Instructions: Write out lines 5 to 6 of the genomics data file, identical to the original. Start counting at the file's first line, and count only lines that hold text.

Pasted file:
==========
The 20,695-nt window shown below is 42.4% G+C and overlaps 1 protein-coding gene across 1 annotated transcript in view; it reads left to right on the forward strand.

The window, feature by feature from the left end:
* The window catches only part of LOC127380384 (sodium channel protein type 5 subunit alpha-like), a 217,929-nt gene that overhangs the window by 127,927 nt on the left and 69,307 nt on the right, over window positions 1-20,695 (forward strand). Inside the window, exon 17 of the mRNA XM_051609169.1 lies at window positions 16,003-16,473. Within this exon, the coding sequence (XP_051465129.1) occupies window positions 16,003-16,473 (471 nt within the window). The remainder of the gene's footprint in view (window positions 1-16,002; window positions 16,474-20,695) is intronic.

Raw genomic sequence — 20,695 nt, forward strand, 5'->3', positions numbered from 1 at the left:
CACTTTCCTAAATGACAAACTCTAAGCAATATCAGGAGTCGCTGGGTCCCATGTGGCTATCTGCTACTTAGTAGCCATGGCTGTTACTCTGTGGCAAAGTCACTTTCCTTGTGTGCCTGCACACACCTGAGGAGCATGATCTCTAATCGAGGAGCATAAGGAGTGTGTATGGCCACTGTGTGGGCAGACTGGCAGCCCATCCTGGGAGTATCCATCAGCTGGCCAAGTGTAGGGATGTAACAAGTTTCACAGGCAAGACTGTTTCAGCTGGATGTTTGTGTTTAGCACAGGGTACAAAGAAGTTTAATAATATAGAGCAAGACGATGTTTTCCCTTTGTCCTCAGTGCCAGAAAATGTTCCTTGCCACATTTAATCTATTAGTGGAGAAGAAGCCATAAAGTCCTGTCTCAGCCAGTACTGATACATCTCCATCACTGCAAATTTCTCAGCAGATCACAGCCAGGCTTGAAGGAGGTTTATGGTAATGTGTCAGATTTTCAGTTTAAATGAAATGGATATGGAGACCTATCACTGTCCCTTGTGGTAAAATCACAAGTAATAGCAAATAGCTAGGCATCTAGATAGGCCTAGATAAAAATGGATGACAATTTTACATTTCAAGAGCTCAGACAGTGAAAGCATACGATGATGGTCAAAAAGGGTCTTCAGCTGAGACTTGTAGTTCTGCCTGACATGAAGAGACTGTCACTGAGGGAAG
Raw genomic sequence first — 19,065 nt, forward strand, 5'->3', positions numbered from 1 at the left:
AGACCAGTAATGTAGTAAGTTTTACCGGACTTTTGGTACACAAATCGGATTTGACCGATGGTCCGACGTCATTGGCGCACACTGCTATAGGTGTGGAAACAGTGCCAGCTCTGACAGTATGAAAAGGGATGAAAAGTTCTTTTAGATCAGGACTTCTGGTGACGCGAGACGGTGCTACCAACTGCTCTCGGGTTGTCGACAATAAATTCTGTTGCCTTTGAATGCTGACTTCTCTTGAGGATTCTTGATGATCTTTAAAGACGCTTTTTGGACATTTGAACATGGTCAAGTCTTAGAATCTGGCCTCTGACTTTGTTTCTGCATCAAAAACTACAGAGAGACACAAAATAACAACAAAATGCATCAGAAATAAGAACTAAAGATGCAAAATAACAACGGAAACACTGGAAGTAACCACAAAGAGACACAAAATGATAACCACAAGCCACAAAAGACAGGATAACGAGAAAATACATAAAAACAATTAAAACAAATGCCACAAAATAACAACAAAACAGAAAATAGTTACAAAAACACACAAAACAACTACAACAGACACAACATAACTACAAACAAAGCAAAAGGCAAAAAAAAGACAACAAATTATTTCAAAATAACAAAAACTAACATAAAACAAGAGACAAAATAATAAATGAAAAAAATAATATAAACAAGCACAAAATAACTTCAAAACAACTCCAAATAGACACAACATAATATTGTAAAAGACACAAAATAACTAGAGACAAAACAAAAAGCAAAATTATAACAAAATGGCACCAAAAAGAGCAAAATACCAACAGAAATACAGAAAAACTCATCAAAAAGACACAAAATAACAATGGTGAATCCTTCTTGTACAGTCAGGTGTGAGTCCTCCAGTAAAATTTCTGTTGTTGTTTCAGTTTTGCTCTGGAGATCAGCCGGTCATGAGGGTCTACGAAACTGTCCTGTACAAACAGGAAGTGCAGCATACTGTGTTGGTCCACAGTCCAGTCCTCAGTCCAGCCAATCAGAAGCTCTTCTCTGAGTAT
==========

CACTTTCCTAAATGACAAACTCTAAGCAATATCAGGAGTCGCTGGGTCCCATGTGGCTATCTGCTACTTAGTAGCCATGGCTGTTACTCTGTGGCAAAGTCACTTTCCTTGTGTGCCTGCACACACCTGAGGAGCATGATCTCTAATCGAGGAGCATAAGGAGTGTGTATGGCCACTGTGTGGGCAGACTGGCAGCCCATCCTGGGAGTATCCATCAGCTGGCCAAGTGTAGGGATGTAACAAGTTTCACAGGCAAGACTGTTTCAGCTGGATGTTTGTGTTTAGCACAGGGTACAAAGAAGTTTAATAATATAGAGCAAGACGATGTTTTCCCTTTGTCCTCAGTGCCAGAAAATGTTCCTTGCCACATTTAATCTATTAGTGGAGAAGAAGCCATAAAGTCCTGTCTCAGCCAGTACTGATACATCTCCATCACTGCAAATTTCTCAGCAGATCACAGCCAGGCTTGAAGGAGGTTTATGGTAATGTGTCAGATTTTCAGTTTAAATGAAATGGATATGGAGACCTATCACTGTCCCTTGTGGTAAAATCACAAGTAATAGCAAATAGCTAGGCATCTAGATAGGCCTAGATAAAAATGGATGACAATTTTACATTTCAAGAGCTCAGACAGTGAAAGCATACGATGATGGTCAAAAAGGGTCTTCAGCTGAGACTTGTAGTTCTGCCTGACATGAAGAGACTGTCACTGAGGGAAG
Raw genomic sequence first — 19,065 nt, forward strand, 5'->3', positions numbered from 1 at the left: